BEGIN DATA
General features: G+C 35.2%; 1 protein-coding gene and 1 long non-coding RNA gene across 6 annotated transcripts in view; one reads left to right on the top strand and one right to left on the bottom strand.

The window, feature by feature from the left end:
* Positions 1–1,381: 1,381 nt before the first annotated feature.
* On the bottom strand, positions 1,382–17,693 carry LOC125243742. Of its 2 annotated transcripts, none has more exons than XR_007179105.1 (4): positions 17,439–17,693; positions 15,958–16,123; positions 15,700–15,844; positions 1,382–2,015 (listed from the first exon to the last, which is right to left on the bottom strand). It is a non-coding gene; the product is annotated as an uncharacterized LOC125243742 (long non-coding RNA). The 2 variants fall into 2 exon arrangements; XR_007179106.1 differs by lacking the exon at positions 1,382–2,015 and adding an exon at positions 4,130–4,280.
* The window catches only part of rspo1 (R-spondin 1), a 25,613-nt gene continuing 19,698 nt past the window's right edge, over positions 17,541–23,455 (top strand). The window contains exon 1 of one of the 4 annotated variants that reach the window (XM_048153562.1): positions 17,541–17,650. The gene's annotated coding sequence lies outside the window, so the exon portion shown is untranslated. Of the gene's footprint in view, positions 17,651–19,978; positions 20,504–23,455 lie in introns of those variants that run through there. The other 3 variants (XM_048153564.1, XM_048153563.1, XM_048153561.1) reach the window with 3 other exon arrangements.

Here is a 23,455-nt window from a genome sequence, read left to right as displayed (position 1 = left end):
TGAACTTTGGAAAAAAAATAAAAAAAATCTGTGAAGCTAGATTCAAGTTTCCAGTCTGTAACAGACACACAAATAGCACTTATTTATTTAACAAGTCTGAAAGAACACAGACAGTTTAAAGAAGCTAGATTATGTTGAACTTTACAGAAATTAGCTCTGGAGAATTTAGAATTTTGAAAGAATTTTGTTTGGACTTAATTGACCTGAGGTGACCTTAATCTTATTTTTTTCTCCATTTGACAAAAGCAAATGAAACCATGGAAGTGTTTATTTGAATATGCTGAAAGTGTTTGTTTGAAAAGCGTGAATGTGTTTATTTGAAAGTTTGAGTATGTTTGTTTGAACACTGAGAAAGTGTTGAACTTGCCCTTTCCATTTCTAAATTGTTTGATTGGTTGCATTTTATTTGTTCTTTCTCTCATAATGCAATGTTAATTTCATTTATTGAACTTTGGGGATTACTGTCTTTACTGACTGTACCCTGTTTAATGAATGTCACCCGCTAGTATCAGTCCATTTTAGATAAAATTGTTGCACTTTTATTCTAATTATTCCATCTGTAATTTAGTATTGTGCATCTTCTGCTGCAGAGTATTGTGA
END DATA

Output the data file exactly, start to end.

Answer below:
General features: G+C 35.2%; 1 protein-coding gene and 1 long non-coding RNA gene across 6 annotated transcripts in view; one reads left to right on the top strand and one right to left on the bottom strand.

The window, feature by feature from the left end:
* Positions 1–1,381: 1,381 nt before the first annotated feature.
* On the bottom strand, positions 1,382–17,693 carry LOC125243742. Of its 2 annotated transcripts, none has more exons than XR_007179105.1 (4): positions 17,439–17,693; positions 15,958–16,123; positions 15,700–15,844; positions 1,382–2,015 (listed from the first exon to the last, which is right to left on the bottom strand). It is a non-coding gene; the product is annotated as an uncharacterized LOC125243742 (long non-coding RNA). The 2 variants fall into 2 exon arrangements; XR_007179106.1 differs by lacking the exon at positions 1,382–2,015 and adding an exon at positions 4,130–4,280.
* The window catches only part of rspo1 (R-spondin 1), a 25,613-nt gene continuing 19,698 nt past the window's right edge, over positions 17,541–23,455 (top strand). The window contains exon 1 of one of the 4 annotated variants that reach the window (XM_048153562.1): positions 17,541–17,650. The gene's annotated coding sequence lies outside the window, so the exon portion shown is untranslated. Of the gene's footprint in view, positions 17,651–19,978; positions 20,504–23,455 lie in introns of those variants that run through there. The other 3 variants (XM_048153564.1, XM_048153563.1, XM_048153561.1) reach the window with 3 other exon arrangements.

Here is a 23,455-nt window from a genome sequence, read left to right as displayed (position 1 = left end):
TGAACTTTGGAAAAAAAATAAAAAAAATCTGTGAAGCTAGATTCAAGTTTCCAGTCTGTAACAGACACACAAATAGCACTTATTTATTTAACAAGTCTGAAAGAACACAGACAGTTTAAAGAAGCTAGATTATGTTGAACTTTACAGAAATTAGCTCTGGAGAATTTAGAATTTTGAAAGAATTTTGTTTGGACTTAATTGACCTGAGGTGACCTTAATCTTATTTTTTTCTCCATTTGACAAAAGCAAATGAAACCATGGAAGTGTTTATTTGAATATGCTGAAAGTGTTTGTTTGAAAAGCGTGAATGTGTTTATTTGAAAGTTTGAGTATGTTTGTTTGAACACTGAGAAAGTGTTGAACTTGCCCTTTCCATTTCTAAATTGTTTGATTGGTTGCATTTTATTTGTTCTTTCTCTCATAATGCAATGTTAATTTCATTTATTGAACTTTGGGGATTACTGTCTTTACTGACTGTACCCTGTTTAATGAATGTCACCCGCTAGTATCAGTCCATTTTAGATAAAATTGTTGCACTTTTATTCTAATTATTCCATCTGTAATTTAGTATTGTGCATCTTCTGCTGCAGAGTATTGTGA